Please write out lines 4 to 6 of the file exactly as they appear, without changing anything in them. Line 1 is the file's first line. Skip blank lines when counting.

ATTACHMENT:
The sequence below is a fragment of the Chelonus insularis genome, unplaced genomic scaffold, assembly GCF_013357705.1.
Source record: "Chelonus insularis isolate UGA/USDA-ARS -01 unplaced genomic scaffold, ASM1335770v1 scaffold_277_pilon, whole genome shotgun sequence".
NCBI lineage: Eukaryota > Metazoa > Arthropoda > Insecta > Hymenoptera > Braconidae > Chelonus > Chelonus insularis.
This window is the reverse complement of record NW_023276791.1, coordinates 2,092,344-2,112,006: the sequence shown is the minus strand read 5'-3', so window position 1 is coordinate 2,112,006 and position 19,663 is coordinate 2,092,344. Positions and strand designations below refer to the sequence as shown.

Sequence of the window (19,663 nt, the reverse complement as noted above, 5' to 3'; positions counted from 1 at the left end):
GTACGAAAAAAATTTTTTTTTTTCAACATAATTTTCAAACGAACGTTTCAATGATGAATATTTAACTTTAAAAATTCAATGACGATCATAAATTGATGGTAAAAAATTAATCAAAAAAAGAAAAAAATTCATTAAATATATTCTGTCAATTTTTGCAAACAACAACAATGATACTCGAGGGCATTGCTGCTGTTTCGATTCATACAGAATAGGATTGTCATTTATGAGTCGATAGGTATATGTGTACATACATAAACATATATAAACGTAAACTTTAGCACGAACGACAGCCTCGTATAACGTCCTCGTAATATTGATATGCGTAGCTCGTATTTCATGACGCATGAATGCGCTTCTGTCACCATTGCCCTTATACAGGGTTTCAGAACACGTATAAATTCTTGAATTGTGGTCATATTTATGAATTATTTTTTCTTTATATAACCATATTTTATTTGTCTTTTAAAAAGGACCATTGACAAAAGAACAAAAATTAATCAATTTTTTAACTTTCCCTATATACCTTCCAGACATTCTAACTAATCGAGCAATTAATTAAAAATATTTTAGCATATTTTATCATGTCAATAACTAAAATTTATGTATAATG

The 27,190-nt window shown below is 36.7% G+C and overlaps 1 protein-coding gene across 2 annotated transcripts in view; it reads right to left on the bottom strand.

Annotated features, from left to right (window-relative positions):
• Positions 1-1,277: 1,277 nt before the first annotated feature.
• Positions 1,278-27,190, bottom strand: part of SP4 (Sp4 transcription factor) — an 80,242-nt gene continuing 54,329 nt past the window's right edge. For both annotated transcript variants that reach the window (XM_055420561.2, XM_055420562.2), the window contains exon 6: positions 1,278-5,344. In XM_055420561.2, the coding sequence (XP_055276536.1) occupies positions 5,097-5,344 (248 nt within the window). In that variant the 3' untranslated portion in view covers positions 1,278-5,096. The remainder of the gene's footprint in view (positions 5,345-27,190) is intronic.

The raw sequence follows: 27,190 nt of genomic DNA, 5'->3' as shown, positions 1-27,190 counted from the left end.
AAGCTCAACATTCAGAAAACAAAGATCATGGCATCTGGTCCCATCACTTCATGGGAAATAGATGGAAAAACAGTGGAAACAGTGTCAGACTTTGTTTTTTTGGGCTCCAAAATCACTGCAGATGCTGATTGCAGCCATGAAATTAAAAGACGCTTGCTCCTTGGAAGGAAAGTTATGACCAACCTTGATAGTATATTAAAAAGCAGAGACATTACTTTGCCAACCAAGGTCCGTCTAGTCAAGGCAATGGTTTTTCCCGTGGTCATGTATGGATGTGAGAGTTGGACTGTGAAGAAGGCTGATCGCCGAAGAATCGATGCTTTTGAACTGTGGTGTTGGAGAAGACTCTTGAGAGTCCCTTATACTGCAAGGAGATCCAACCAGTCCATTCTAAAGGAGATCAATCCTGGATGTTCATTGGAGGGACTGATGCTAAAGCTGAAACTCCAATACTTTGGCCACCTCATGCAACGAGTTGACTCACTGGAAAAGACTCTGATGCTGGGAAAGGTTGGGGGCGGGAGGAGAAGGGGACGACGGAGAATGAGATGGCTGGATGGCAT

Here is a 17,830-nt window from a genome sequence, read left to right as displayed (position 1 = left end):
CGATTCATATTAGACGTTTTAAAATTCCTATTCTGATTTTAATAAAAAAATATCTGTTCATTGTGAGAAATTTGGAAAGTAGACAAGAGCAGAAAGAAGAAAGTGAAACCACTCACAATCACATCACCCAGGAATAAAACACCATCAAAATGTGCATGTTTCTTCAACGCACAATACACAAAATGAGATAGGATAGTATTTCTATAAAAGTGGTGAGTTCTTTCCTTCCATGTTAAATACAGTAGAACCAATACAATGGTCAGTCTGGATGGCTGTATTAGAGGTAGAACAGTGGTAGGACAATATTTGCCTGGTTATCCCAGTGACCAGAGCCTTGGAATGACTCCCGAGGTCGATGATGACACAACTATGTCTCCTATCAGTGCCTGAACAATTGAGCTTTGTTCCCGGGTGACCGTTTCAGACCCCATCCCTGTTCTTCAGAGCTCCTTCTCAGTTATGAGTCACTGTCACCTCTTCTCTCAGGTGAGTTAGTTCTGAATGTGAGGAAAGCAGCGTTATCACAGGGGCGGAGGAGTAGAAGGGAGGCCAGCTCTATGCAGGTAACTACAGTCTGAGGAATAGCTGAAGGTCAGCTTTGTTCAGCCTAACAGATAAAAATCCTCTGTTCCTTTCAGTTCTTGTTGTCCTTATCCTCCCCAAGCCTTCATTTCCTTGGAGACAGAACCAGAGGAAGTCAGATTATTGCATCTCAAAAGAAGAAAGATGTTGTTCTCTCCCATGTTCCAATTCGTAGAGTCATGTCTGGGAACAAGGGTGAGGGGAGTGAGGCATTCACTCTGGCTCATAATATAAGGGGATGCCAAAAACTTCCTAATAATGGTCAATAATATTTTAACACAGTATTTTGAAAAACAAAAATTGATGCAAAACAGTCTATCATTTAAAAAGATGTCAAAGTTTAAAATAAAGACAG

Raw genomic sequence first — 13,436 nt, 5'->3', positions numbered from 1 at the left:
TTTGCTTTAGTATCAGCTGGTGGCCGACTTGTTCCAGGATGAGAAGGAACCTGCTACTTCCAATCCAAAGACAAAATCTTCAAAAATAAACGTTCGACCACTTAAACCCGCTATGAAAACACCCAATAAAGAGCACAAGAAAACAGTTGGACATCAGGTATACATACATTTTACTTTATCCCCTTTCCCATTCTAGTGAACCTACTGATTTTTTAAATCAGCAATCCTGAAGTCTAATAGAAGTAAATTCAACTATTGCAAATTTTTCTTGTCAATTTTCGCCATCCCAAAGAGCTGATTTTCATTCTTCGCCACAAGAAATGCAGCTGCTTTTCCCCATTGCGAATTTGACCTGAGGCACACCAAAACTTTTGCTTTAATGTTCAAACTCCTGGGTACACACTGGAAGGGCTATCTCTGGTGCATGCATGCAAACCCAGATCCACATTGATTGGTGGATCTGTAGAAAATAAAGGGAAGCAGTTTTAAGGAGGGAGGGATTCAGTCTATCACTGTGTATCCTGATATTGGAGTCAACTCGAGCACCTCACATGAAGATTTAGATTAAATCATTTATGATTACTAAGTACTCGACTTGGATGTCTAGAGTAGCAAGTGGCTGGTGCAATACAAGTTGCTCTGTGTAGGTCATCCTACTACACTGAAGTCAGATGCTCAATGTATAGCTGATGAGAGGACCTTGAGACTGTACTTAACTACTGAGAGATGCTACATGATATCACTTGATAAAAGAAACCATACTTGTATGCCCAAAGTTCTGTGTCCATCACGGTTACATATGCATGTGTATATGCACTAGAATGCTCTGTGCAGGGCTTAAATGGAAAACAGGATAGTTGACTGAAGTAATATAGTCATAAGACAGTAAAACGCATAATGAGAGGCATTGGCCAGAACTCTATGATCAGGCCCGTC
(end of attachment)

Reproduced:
This window is the reverse complement of record NW_023276791.1, coordinates 2,092,344-2,112,006: the sequence shown is the minus strand read 5'-3', so window position 1 is coordinate 2,112,006 and position 19,663 is coordinate 2,092,344. Positions and strand designations below refer to the sequence as shown.

Sequence of the window (19,663 nt, the reverse complement as noted above, 5' to 3'; positions counted from 1 at the left end):
GTACGAAAAAAATTTTTTTTTTTCAACATAATTTTCAAACGAACGTTTCAATGATGAATATTTAACTTTAAAAATTCAATGACGATCATAAATTGATGGTAAAAAATTAATCAAAAAAAGAAAAAAATTCATTAAATATATTCTGTCAATTTTTGCAAACAACAACAATGATACTCGAGGGCATTGCTGCTGTTTCGATTCATACAGAATAGGATTGTCATTTATGAGTCGATAGGTATATGTGTACATACATAAACATATATAAACGTAAACTTTAGCACGAACGACAGCCTCGTATAACGTCCTCGTAATATTGATATGCGTAGCTCGTATTTCATGACGCATGAATGCGCTTCTGTCACCATTGCCCTTATACAGGGTTTCAGAACACGTATAAATTCTTGAATTGTGGTCATATTTATGAATTATTTTTTCTTTATATAACCATATTTTATTTGTCTTTTAAAAAGGACCATTGACAAAAGAACAAAAATTAATCAATTTTTTAACTTTCCCTATATACCTTCCAGACATTCTAACTAATCGAGCAATTAATTAAAAATATTTTAGCATATTTTATCATGTCAATAACTAAAATTTATGTATAATG